• it rejects universalism and particularism in favour of 'bounded variability'. That is to say, political systems will always be different to some extent, but there are limitations, or 'boundaries', to these differences. For example, we tend to define political legislatures as unicameral (consisting of a single legislative house - as is the case in Denmark, Finland and Portugal) or bicameral (parliaments with two chambers - such as in Austria, France and Spain). The classification of legislatures is limited rather than infinite.

Comparative studies begin with what Rose terms a 'matrix' - rather like a table in which we can 'tick off' characteristics as they appear. The beginning of comparative analysis involves two decisions: which countries and which concepts, and 'the more countries examined, the fewer the concepts; the fewer the countries, the more detail, approaching holistic comparison' (Rose, 1991, p. 453). Yet it may be difficult to identifytrue comparative analysis as 'even the most insular types of works frequently contain references to other countries' (Page, 1990, p. 438).

'The Comparative Method' is explored in some detail by Mackie and Marsh (1995). Its major strength is that it avoids 'ethnocentrism' (ethnocentrism occurs when we are insensitive towards the social context of what we are researching, or when we are unaware of historical and cultural differences - that is, we view what we are studying from our own personal and cultural perspective). However, it would probably be more appropriate to refer to comparative methods rather than to a singular method. This is because comparative analysis can take different forms. It can be used to retest earlier studies - a comparison of individual case studies over a period of time. It can also be used to compare across types - for example, parliamentary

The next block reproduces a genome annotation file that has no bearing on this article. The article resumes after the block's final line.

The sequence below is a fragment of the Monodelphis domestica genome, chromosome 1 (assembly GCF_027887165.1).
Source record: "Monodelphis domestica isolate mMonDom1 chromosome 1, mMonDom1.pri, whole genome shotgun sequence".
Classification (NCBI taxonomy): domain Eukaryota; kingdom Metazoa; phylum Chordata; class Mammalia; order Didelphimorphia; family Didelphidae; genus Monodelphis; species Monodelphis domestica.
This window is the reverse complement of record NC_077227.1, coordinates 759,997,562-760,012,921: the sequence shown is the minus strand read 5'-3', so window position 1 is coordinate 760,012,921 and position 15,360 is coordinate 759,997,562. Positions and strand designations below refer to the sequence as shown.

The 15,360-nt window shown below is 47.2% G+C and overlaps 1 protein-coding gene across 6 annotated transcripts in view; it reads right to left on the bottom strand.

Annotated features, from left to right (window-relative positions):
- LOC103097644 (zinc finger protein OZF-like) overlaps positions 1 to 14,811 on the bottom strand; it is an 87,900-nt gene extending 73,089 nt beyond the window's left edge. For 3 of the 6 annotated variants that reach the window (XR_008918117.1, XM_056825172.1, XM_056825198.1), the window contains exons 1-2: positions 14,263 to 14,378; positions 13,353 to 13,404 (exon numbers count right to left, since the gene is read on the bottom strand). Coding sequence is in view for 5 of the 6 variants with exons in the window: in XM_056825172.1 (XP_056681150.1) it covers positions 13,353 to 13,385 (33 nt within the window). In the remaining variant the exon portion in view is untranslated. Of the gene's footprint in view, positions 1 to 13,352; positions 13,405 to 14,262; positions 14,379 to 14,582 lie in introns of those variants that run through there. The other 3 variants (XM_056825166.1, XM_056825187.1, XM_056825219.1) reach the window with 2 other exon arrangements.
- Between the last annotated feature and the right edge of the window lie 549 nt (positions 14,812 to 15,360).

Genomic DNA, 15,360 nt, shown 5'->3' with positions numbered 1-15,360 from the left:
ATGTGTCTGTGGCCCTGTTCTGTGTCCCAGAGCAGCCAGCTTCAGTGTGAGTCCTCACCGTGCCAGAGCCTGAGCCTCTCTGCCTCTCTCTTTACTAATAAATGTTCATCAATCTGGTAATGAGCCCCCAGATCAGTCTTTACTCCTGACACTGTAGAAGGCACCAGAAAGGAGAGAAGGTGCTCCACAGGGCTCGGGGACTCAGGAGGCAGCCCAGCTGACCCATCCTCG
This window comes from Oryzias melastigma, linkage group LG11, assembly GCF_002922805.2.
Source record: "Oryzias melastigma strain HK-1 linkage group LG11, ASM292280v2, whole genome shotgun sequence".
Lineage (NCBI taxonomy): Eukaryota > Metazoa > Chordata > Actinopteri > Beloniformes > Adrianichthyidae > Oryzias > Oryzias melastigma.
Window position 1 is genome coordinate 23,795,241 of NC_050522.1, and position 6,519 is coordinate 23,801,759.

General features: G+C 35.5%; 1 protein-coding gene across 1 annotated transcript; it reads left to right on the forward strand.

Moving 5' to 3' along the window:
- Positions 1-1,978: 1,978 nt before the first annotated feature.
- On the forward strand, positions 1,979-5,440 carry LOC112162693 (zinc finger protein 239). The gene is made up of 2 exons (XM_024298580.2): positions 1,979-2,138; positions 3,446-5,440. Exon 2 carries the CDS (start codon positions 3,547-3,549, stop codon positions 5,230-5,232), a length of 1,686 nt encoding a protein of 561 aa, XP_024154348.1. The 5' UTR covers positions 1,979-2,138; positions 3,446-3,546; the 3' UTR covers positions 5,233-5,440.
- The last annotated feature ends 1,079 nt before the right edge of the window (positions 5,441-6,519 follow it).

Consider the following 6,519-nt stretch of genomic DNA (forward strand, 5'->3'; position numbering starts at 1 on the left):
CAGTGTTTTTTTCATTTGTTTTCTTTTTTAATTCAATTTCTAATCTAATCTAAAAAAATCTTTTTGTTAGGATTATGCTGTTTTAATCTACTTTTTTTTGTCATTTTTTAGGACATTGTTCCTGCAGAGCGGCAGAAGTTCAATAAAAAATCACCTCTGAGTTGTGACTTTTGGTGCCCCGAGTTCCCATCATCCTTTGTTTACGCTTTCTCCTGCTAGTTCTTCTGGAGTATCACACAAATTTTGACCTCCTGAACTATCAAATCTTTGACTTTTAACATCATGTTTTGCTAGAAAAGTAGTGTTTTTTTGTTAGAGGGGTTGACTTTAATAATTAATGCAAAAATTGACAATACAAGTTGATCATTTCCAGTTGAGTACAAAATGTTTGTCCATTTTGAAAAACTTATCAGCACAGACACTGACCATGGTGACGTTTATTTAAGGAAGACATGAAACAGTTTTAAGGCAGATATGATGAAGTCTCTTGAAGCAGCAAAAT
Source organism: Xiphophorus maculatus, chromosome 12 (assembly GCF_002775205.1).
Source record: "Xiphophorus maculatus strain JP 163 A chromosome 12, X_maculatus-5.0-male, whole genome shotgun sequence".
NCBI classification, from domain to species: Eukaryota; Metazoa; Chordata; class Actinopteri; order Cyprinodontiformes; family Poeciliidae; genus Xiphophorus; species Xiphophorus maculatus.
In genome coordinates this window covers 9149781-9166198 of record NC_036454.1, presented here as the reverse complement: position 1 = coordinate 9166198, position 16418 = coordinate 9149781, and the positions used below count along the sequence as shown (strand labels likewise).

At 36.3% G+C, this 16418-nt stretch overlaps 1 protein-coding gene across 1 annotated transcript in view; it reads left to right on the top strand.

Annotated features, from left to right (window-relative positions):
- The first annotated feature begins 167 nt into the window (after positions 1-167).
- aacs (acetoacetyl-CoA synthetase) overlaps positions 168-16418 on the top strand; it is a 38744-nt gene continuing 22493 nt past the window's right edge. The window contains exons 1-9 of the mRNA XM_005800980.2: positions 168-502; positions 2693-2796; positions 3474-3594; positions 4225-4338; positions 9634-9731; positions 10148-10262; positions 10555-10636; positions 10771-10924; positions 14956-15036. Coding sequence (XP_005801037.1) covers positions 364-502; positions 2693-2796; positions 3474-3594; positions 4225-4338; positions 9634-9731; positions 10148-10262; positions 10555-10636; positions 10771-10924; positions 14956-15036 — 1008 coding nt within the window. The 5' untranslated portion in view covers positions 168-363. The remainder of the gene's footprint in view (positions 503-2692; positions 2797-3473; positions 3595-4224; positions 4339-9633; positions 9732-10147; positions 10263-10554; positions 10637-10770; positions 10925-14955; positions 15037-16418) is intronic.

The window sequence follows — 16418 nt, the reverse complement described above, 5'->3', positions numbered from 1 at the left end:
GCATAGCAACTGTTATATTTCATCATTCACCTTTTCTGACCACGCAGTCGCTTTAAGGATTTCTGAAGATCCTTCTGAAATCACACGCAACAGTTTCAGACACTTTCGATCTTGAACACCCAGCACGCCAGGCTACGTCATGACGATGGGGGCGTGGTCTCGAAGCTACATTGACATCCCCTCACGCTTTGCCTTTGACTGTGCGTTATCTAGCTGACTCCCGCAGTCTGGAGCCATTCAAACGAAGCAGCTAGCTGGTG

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procedures in different countries, voting behaviour in different regions, economic development across continents.

The development of comparative analysis has grown rapidly since the 1960s, aided by the popularity of quantitative analysis and the development of data archives, although such research tends to focus upon the industrialised nations (and more recently upon the newly democratised nations of Eastern Europe), and upon studies in the field of international relations (particularly as globalisation has been marked by a rise in the numbers and importance of supranational political organisations). Its popularity and importance as a research approach is highlighted by the fact that the European Consortium of Political Research has been established to promote the comparative study of politics.